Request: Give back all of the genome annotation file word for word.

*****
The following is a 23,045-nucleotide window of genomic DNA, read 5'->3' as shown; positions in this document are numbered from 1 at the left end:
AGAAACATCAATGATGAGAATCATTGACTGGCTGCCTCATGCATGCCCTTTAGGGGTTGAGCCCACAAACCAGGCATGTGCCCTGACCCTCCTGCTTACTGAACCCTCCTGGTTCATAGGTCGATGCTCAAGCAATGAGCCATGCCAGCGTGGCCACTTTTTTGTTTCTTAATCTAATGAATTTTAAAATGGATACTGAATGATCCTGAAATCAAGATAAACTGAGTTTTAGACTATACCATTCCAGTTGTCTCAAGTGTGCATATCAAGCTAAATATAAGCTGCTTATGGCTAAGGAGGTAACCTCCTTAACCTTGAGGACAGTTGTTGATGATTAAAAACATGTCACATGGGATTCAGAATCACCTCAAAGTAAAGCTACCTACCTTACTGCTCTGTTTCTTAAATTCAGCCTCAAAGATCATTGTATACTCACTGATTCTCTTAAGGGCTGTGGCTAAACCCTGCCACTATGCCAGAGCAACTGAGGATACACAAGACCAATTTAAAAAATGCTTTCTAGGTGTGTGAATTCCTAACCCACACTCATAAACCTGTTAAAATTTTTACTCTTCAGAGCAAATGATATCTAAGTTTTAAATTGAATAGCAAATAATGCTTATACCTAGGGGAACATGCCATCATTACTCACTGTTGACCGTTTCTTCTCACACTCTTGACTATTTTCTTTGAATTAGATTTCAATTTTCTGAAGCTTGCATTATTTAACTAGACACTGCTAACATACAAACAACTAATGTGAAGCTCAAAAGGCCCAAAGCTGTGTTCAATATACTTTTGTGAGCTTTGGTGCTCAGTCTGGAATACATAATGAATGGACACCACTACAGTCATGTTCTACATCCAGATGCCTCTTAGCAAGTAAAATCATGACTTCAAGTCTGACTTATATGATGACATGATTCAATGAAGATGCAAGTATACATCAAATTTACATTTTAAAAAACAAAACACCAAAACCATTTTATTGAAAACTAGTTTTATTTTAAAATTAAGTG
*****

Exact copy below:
The following is a 23,045-nucleotide window of genomic DNA, read 5'->3' as shown; positions in this document are numbered from 1 at the left end:
AGAAACATCAATGATGAGAATCATTGACTGGCTGCCTCATGCATGCCCTTTAGGGGTTGAGCCCACAAACCAGGCATGTGCCCTGACCCTCCTGCTTACTGAACCCTCCTGGTTCATAGGTCGATGCTCAAGCAATGAGCCATGCCAGCGTGGCCACTTTTTTGTTTCTTAATCTAATGAATTTTAAAATGGATACTGAATGATCCTGAAATCAAGATAAACTGAGTTTTAGACTATACCATTCCAGTTGTCTCAAGTGTGCATATCAAGCTAAATATAAGCTGCTTATGGCTAAGGAGGTAACCTCCTTAACCTTGAGGACAGTTGTTGATGATTAAAAACATGTCACATGGGATTCAGAATCACCTCAAAGTAAAGCTACCTACCTTACTGCTCTGTTTCTTAAATTCAGCCTCAAAGATCATTGTATACTCACTGATTCTCTTAAGGGCTGTGGCTAAACCCTGCCACTATGCCAGAGCAACTGAGGATACACAAGACCAATTTAAAAAATGCTTTCTAGGTGTGTGAATTCCTAACCCACACTCATAAACCTGTTAAAATTTTTACTCTTCAGAGCAAATGATATCTAAGTTTTAAATTGAATAGCAAATAATGCTTATACCTAGGGGAACATGCCATCATTACTCACTGTTGACCGTTTCTTCTCACACTCTTGACTATTTTCTTTGAATTAGATTTCAATTTTCTGAAGCTTGCATTATTTAACTAGACACTGCTAACATACAAACAACTAATGTGAAGCTCAAAAGGCCCAAAGCTGTGTTCAATATACTTTTGTGAGCTTTGGTGCTCAGTCTGGAATACATAATGAATGGACACCACTACAGTCATGTTCTACATCCAGATGCCTCTTAGCAAGTAAAATCATGACTTCAAGTCTGACTTATATGATGACATGATTCAATGAAGATGCAAGTATACATCAAATTTACATTTTAAAAAACAAAACACCAAAACCATTTTATTGAAAACTAGTTTTATTTTAAAATTAAGTG